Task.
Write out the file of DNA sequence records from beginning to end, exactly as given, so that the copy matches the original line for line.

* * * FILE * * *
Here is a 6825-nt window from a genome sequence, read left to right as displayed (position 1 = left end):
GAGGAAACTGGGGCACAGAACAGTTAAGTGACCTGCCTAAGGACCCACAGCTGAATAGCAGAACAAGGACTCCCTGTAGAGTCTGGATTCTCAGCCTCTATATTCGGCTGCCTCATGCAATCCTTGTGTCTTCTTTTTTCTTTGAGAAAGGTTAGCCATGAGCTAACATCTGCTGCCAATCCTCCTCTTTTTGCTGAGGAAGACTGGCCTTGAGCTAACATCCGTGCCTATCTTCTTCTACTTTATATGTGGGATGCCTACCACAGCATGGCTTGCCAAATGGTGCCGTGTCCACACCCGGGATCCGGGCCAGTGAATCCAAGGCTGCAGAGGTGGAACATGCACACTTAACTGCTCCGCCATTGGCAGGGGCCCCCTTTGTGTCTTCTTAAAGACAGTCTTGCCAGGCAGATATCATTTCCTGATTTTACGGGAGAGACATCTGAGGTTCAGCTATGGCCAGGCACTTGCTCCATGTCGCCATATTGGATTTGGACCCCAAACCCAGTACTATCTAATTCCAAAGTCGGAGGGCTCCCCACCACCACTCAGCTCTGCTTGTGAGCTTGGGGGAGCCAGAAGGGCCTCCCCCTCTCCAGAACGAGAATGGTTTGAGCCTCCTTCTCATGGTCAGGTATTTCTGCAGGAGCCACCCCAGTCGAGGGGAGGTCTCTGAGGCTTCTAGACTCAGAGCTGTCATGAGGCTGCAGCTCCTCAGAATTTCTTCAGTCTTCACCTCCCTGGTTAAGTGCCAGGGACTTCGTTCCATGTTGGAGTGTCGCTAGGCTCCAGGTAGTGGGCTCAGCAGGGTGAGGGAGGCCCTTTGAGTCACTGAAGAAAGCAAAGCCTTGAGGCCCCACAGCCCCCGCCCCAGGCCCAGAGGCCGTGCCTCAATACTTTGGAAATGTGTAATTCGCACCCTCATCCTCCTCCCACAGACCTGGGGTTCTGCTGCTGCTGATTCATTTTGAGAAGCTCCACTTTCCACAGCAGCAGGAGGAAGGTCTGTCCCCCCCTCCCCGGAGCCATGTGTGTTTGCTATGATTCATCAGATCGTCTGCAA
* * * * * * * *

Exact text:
Here is a 6825-nt window from a genome sequence, read left to right as displayed (position 1 = left end):
GAGGAAACTGGGGCACAGAACAGTTAAGTGACCTGCCTAAGGACCCACAGCTGAATAGCAGAACAAGGACTCCCTGTAGAGTCTGGATTCTCAGCCTCTATATTCGGCTGCCTCATGCAATCCTTGTGTCTTCTTTTTTCTTTGAGAAAGGTTAGCCATGAGCTAACATCTGCTGCCAATCCTCCTCTTTTTGCTGAGGAAGACTGGCCTTGAGCTAACATCCGTGCCTATCTTCTTCTACTTTATATGTGGGATGCCTACCACAGCATGGCTTGCCAAATGGTGCCGTGTCCACACCCGGGATCCGGGCCAGTGAATCCAAGGCTGCAGAGGTGGAACATGCACACTTAACTGCTCCGCCATTGGCAGGGGCCCCCTTTGTGTCTTCTTAAAGACAGTCTTGCCAGGCAGATATCATTTCCTGATTTTACGGGAGAGACATCTGAGGTTCAGCTATGGCCAGGCACTTGCTCCATGTCGCCATATTGGATTTGGACCCCAAACCCAGTACTATCTAATTCCAAAGTCGGAGGGCTCCCCACCACCACTCAGCTCTGCTTGTGAGCTTGGGGGAGCCAGAAGGGCCTCCCCCTCTCCAGAACGAGAATGGTTTGAGCCTCCTTCTCATGGTCAGGTATTTCTGCAGGAGCCACCCCAGTCGAGGGGAGGTCTCTGAGGCTTCTAGACTCAGAGCTGTCATGAGGCTGCAGCTCCTCAGAATTTCTTCAGTCTTCACCTCCCTGGTTAAGTGCCAGGGACTTCGTTCCATGTTGGAGTGTCGCTAGGCTCCAGGTAGTGGGCTCAGCAGGGTGAGGGAGGCCCTTTGAGTCACTGAAGAAAGCAAAGCCTTGAGGCCCCACAGCCCCCGCCCCAGGCCCAGAGGCCGTGCCTCAATACTTTGGAAATGTGTAATTCGCACCCTCATCCTCCTCCCACAGACCTGGGGTTCTGCTGCTGCTGATTCATTTTGAGAAGCTCCACTTTCCACAGCAGCAGGAGGAAGGTCTGTCCCCCCCTCCCCGGAGCCATGTGTGTTTGCTATGATTCATCAGATCGTCTGCAA